Azure Repos

Getting Started with Azure DevOps

I have been doing a lot of work lately with our build and release pipelines in Azure DevOps and while it is fresh on my mind I’m going to do a few posts to remind me of some of the things I have leaned and may or may not have gotten to use. This post is going to serve as a jumping-off point for the post that will follow for readers who may not have used Azure DevOps in the past.

Before moving forward make sure and sign up for a free Azure DevOps account.

Create a new Project

When you first log in to Azure DevOps you should end up at something like the following that lists all your organizations on the left, ericlanderson being the sample organization I’m using. In the man section of the page make sure you are on the Projects tab and then click the New project button.

On the next screen, all that is required is a Project name. If you do want to allow public access to the project you will have to tweak an organization policy. Under Advanced you can also tweak how you want to manage work for the project, but that is out the scope of the point of this post. When done click the Create button.

Initialize a Repo

When project creation is complete you will be forwarded to the project landing page as you can see below. Now we want to initialize a new repo for this project. Click Repos button.

Since the sample projects are going to be .NET based I opted to use a .gitignore for Visual Studio. When the options you want are selected click the Initialize button.

When the initialization process is complete you will be taken to a files view of the repo.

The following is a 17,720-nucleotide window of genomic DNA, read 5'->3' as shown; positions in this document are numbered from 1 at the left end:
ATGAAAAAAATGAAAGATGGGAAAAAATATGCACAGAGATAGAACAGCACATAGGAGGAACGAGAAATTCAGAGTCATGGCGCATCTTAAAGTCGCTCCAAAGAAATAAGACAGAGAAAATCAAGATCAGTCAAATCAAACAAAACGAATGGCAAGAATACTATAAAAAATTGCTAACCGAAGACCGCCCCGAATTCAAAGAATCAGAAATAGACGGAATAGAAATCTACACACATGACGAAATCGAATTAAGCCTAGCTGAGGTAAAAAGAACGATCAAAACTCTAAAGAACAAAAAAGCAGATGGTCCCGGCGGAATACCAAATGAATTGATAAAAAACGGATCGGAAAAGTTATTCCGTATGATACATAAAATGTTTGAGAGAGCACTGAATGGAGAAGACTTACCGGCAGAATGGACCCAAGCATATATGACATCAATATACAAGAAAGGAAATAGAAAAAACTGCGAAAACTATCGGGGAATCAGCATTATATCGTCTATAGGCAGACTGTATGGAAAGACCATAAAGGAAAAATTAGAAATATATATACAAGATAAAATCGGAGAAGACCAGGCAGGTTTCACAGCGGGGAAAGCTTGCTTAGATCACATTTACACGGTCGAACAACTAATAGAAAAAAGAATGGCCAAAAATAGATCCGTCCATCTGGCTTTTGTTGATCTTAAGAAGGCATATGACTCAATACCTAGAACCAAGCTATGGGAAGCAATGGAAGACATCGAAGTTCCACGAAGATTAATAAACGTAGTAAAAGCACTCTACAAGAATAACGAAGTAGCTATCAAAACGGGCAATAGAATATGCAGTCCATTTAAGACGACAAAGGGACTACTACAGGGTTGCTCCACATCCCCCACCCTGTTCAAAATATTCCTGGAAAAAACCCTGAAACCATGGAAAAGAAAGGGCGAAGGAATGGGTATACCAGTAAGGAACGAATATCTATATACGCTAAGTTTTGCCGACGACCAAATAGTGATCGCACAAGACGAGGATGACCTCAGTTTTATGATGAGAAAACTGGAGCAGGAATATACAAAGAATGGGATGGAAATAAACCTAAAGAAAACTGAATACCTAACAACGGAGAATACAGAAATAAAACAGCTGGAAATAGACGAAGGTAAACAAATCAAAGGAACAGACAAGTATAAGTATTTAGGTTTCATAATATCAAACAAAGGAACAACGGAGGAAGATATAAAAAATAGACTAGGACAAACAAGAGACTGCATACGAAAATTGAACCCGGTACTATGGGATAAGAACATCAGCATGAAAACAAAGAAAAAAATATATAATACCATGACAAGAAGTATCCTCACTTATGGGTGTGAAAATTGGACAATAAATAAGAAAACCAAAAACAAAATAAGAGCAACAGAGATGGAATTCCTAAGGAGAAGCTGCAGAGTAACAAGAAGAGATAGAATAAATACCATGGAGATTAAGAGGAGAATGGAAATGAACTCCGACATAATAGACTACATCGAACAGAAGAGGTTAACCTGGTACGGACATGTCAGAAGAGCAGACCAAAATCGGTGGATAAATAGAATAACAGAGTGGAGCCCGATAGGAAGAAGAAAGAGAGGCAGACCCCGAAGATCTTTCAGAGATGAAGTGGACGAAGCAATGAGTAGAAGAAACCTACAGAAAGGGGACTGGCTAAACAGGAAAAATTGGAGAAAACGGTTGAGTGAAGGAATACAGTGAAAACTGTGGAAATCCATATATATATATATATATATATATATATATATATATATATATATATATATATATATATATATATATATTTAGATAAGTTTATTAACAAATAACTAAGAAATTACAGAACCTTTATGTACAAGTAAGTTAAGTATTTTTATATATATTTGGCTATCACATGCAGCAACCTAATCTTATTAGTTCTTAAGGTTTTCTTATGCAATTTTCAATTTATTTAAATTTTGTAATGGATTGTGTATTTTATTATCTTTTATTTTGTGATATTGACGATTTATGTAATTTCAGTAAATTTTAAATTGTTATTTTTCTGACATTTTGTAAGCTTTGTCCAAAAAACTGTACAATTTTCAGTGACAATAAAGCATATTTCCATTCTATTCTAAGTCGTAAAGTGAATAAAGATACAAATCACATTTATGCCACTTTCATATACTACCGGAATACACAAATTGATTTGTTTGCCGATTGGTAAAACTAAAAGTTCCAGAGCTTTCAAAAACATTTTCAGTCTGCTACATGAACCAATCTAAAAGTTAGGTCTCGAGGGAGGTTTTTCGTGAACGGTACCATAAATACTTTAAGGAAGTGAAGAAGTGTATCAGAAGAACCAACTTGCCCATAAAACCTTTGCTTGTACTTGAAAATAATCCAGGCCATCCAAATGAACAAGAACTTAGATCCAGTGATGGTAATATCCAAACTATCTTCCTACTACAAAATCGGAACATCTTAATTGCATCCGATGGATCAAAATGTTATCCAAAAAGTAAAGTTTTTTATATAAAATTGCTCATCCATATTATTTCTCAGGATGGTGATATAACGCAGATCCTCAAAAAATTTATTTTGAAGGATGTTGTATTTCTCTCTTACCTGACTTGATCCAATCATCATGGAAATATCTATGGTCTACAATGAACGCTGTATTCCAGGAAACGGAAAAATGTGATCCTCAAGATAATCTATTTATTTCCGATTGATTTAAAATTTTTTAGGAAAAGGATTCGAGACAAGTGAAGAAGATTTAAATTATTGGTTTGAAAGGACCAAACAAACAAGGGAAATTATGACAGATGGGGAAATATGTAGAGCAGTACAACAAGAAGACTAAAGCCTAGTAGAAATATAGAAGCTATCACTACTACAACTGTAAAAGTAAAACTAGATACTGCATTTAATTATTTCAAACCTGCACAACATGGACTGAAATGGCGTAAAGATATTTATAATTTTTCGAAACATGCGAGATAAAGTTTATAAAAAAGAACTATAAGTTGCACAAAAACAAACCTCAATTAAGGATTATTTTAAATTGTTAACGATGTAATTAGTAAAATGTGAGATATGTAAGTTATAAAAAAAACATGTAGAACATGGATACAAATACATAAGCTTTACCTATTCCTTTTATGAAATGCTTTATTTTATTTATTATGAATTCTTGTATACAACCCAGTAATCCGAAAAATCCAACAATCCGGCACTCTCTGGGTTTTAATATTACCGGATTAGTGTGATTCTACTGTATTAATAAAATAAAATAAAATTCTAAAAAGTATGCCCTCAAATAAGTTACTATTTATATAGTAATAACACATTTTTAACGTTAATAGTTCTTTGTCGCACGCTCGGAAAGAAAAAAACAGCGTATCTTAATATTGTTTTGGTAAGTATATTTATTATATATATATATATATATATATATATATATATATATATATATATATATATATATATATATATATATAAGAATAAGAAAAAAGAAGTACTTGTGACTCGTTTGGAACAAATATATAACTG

Connect to project and clone the repo from Visual Studio

Now that we have the Azure DevOps setup it is time to switch over to Visual Studio and interact with our new project. In Visual Studio all the interactions with Azure DevOps will happen via the Team Explorer window. The first step is to connect to the project. In the Team Explorer window hit the plug icon.

Next, click Manage Connections and then click Connect to a Project.

In the dialog that shows you will need to use the drop-down and select Add an account if you already have an account connected as I do, if not then the process might be slightly different.

After completing the login process with your Azure DevOps credentials you should see your organization listed and under it your project. In this case, the project and repo have the same name. Select the repo and click Clone.

Create Sample Applications

Now that the repo is cloned I’m creating a couple of sample applications using the .NET CLI. Open a command prompt in the root folder of the clone from above and use the following command to create a new Visual Studio solution.

dotnet new sln -n Playground

Next, use the following command to create a new web application.

dotnet new webapp -o src/WebApp1

Then add the new project to the solution file.

dotnet sln add src/WebApp1/WebApp1.csproj

I then repeated the project creation process a second mostly to give us more to work with in future posts. Here are the commands to create the second project and add it to the existing solution.

dotnet new webapp -o src/WebApp2
dotnet sln add src/WebApp2/WebApp2.csproj

Commit Code and Push to Azure DevOps

Back in Visual Studio in the Team Explorer window, we need to switch to the Changes area. There are a couple of ways to get to the changes area. If you are in the home area you can click the changes button.